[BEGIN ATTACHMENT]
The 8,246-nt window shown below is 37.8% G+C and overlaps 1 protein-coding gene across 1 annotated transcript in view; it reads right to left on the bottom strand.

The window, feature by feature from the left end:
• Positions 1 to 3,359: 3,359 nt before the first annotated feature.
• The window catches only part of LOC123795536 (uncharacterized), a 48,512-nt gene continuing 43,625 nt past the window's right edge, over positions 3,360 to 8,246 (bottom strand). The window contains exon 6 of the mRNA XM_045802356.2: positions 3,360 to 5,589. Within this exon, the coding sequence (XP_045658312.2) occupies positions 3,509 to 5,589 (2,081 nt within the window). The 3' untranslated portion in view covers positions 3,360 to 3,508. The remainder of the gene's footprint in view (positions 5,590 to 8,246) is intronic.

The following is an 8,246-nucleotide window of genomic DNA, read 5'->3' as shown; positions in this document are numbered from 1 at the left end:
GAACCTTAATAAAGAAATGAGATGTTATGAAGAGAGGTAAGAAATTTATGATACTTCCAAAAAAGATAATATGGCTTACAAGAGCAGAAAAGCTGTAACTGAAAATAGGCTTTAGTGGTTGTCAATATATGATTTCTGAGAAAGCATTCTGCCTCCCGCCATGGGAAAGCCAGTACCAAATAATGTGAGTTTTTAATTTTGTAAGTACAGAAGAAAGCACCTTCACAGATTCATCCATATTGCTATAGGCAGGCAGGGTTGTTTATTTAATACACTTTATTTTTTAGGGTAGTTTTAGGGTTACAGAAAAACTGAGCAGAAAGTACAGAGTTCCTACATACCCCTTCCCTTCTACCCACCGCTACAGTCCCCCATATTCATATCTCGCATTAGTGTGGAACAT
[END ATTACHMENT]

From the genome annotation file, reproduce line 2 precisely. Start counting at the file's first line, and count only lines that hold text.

The window, feature by feature from the left end: